Sometimes I have a few ideas in my head and I don’t know why they’re in there together but I figure there’s a reason that will eventually present itself. This weekend I was thinking about Adam Yauch and then I was thinking, randomly, about morale. I was thinking about morale because I saw The Avengers, and one of the characters, Captain America, the old-timey superhero, said something about not being able to speak disparagingly about a leader because it was bad for morale. It makes sense that the old fashioned super-hero said that, because most of us don't think that way anymore. I'm not saying we are not kind or supportive or moved by sweetness and light, but it seems like we don't care about thinking like a group. Not only are we not concerned about not thinking like a group but if someone says something we disagree with, we don't just leave it at that, we also have to think he is a fucking stupid moron who deserves to get hit by a bus. Look at any online comment section, especially if the article has to do with a politician or celebrity, and you'll see (sometimes thousands of) letters filled with so much hatred and bile that it's hard not to feel pissed off after reading it. A person writes an article about Obama, then someone reads it and writes in about how Obama is like Hitler, then I read it and think that person is an insane kook. The bile grows and multiplies like, well like unhealthy cells. No one is immune, not Rush Limbaugh or the Kardashians or the people who hate them. It's just a big swirling cesspool of anger and disgust.
Until someone dies.
I'm not about to say that suddenly everyone recognizes the sadness and then starts hugging and saying I'm sorry, or even that the outpouring of love stops the flow of anger temporarily. (People still said: Who the fuck is he? Everyone dies. I hate the Beastie Boys. Why the fuck is Coldplay singing one of their songs, they're just riding the death coat-tails...etc.) But most of us were sad, sad because he was so young, because it was cancer (again) and because the Beastie Boys represented a time and sound that we weren't ready to say goodbye to yet.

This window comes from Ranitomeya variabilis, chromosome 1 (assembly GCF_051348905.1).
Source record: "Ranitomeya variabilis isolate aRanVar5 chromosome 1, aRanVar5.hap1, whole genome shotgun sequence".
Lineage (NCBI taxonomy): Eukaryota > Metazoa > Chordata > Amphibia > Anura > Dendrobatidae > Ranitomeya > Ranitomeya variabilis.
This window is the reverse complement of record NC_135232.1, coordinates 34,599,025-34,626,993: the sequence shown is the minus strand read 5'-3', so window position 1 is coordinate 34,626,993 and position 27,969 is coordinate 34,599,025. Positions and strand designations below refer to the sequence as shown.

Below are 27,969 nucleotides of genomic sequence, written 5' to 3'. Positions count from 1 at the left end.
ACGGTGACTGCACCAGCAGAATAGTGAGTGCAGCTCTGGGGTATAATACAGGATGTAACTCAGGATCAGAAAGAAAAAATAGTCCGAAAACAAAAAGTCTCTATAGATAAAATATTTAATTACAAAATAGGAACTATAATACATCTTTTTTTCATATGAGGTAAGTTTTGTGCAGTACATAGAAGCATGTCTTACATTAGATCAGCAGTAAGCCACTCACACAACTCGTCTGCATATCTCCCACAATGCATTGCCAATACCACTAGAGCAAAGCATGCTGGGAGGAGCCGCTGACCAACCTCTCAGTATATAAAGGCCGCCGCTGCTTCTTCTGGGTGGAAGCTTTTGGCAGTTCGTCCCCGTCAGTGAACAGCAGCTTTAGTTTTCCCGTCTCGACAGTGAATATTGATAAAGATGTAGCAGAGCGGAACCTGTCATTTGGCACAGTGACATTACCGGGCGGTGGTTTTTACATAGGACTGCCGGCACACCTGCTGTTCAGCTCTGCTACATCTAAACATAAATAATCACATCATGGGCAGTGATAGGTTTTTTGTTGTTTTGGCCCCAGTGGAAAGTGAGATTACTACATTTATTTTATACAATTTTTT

I didn't know Adam but I have friends and family members who did. If you lived in New York, a small town, in the late 80's or 90's chances are you knew someone who knew one of the Beastie Boys or you hung out where they did, or you saw one of them on the subway. They were like your brothers or cousins, and depending on whether or not you liked their music, they were either annoying and immature or amazing and fun. If you lived in New York, you knew who they were, you knew their style, you knew their sound. You probably could recite at least one line of one song.
I still don't know exactly why I was thinking so much about Adam and morale at the same time, I mean other than that the death of each had to do with cancer, but remembering Adam and his music reminded me of when I first started walking around New York with a walkman. My life was changed! It was so different from just listening at home. Before, walking was a chore, something you wanted to rush through to get where you were going. Suddenly it was an experience and you saw yourself separately from yourself. I felt like I was in a movie and when I walked to work I had my own soundtrack. This was one of the songs I'd listen to, rewind, and listen to again and again.
It reminded me that when someone dies, we think about the things we will miss, we let go of expectations because we have to, which is maybe how we should think all of the time.